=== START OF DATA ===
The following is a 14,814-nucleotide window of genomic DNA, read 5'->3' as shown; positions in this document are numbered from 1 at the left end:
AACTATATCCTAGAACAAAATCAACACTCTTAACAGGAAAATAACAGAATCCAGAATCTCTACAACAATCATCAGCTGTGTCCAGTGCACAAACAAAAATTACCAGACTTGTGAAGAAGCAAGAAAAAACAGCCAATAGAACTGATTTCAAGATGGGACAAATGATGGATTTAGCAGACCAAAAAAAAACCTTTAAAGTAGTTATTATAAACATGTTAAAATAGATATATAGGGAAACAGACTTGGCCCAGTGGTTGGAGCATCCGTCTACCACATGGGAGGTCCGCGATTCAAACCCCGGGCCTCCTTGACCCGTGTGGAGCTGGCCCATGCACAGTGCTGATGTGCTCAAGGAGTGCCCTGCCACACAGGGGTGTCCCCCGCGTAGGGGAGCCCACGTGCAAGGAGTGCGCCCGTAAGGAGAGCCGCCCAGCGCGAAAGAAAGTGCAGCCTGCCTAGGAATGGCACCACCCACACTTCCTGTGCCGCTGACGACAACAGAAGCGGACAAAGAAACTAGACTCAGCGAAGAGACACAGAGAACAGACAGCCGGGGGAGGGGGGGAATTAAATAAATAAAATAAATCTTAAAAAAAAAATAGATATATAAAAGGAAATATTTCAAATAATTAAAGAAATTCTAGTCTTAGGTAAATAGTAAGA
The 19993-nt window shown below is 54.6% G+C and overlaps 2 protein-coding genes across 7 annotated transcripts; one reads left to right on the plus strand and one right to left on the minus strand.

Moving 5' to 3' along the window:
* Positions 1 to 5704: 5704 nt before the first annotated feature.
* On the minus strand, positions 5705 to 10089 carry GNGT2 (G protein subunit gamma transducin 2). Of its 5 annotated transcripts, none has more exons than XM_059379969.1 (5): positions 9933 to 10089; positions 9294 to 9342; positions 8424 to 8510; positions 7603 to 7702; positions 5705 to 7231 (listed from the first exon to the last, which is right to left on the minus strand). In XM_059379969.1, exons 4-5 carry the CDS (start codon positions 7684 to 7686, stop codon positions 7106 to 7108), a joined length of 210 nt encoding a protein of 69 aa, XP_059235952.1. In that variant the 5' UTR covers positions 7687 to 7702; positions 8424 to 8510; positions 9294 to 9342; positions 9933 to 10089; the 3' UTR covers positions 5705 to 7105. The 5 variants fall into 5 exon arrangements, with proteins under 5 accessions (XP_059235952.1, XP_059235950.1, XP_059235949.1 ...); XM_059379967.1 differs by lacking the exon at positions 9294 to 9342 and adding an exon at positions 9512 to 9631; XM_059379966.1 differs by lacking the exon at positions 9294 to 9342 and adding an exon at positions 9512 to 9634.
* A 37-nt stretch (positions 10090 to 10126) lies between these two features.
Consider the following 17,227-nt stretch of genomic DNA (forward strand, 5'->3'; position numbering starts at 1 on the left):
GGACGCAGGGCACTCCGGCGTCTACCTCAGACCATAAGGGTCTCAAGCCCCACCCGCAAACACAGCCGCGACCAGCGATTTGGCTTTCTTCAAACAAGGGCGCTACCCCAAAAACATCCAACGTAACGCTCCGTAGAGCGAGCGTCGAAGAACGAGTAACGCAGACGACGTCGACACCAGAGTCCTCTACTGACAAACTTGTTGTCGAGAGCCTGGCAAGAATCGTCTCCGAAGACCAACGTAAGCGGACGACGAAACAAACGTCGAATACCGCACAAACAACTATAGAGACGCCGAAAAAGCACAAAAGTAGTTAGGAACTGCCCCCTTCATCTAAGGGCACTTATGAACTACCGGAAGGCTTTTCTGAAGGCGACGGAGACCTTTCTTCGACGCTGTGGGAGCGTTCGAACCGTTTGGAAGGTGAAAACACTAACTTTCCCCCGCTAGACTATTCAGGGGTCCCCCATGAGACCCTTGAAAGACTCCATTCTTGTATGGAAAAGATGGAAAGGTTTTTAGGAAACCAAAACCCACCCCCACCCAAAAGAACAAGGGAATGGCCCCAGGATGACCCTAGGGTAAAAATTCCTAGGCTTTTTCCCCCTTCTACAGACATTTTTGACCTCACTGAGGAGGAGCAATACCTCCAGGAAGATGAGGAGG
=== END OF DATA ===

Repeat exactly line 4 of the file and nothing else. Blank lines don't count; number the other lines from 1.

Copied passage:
Moving 5' to 3' along the window: